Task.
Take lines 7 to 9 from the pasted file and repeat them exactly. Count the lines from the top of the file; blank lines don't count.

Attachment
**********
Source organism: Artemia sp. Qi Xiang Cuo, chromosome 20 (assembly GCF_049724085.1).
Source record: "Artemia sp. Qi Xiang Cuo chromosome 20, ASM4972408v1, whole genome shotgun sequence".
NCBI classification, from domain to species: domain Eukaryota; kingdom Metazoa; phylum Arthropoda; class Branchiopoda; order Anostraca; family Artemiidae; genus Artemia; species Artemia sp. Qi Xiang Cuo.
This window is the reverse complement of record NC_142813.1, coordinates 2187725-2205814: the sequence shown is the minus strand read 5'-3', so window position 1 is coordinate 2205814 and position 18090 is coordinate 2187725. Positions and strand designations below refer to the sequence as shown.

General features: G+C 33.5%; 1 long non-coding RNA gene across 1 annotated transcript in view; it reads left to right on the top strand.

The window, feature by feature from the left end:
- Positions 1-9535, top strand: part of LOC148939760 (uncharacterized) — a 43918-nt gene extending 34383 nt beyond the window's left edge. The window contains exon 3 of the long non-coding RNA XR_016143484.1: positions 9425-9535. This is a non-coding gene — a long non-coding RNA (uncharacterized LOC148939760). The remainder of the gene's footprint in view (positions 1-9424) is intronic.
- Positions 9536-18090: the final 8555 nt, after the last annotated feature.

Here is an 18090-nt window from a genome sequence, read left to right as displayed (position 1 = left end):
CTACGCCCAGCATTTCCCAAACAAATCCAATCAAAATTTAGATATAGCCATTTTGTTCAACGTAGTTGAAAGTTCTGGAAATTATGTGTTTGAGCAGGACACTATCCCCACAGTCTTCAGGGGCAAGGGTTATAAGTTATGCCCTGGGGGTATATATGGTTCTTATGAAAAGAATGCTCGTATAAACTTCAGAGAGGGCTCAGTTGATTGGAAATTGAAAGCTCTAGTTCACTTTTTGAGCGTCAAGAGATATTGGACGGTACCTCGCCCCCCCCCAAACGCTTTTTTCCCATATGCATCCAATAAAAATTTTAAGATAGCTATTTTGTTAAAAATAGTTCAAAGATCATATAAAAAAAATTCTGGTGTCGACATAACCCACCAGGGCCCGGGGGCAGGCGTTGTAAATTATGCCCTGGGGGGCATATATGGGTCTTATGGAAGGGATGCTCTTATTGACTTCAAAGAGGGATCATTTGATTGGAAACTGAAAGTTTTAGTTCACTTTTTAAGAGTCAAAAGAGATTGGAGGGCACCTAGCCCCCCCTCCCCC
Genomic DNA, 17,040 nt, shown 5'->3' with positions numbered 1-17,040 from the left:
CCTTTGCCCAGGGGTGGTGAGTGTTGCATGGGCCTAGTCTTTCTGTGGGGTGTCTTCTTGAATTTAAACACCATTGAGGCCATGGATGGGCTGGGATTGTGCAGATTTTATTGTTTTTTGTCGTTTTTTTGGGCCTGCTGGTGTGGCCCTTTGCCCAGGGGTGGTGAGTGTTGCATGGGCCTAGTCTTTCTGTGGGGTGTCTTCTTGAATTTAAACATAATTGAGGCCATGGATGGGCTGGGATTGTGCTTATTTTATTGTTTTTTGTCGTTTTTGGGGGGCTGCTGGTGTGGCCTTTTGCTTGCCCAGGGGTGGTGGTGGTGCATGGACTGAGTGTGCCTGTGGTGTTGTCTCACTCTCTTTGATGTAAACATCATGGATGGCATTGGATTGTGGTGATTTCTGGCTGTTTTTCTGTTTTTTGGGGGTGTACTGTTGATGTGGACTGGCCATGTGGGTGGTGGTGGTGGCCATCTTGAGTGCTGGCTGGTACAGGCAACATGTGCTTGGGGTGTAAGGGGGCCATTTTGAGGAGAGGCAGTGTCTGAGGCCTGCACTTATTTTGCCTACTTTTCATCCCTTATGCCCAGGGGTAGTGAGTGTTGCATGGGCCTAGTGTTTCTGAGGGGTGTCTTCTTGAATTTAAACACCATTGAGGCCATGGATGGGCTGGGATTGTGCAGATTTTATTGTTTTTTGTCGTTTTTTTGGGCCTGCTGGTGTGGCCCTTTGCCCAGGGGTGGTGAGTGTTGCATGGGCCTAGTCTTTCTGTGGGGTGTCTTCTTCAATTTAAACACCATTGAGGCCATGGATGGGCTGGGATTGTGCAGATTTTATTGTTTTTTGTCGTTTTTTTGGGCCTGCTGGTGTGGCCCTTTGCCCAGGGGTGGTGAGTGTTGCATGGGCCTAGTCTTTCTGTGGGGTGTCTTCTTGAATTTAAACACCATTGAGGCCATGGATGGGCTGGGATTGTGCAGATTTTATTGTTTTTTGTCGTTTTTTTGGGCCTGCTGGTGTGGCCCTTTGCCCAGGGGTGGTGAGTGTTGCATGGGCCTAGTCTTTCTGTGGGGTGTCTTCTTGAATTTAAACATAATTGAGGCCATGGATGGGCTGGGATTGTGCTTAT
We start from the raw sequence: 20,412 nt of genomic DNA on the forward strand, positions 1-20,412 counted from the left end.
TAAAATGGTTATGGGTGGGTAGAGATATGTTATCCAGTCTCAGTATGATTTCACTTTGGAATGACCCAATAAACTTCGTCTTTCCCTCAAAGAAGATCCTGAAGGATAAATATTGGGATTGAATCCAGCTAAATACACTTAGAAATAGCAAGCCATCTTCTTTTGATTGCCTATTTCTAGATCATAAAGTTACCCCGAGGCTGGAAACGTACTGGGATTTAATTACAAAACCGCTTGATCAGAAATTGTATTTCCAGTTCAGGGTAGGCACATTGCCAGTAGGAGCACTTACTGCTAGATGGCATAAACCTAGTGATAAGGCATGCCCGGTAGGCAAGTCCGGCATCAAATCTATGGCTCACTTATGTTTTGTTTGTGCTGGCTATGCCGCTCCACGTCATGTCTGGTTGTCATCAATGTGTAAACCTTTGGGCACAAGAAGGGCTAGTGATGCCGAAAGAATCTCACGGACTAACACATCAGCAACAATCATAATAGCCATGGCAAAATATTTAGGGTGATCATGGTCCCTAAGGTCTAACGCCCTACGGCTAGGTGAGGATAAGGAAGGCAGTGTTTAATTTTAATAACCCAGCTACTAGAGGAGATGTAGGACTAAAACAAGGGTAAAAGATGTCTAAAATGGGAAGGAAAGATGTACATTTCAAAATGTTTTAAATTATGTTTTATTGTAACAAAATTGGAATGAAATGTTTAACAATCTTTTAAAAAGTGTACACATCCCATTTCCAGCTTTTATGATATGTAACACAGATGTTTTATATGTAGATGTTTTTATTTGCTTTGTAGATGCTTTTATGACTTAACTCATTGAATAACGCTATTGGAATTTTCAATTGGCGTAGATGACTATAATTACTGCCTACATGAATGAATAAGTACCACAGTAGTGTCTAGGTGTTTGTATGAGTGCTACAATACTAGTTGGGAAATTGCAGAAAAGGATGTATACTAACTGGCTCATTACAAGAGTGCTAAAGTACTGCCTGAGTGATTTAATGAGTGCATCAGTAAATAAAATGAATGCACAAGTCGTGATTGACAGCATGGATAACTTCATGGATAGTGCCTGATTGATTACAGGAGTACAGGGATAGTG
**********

- Positions 1-9535, top strand: part of LOC148939760 (uncharacterized) — a 43918-nt gene extending 34383 nt beyond the window's left edge. The window contains exon 3 of the long non-coding RNA XR_016143484.1: positions 9425-9535. This is a non-coding gene — a long non-coding RNA (uncharacterized LOC148939760). The remainder of the gene's footprint in view (positions 1-9424) is intronic.
- Positions 9536-18090: the final 8555 nt, after the last annotated feature.

Here is an 18090-nt window from a genome sequence, read left to right as displayed (position 1 = left end):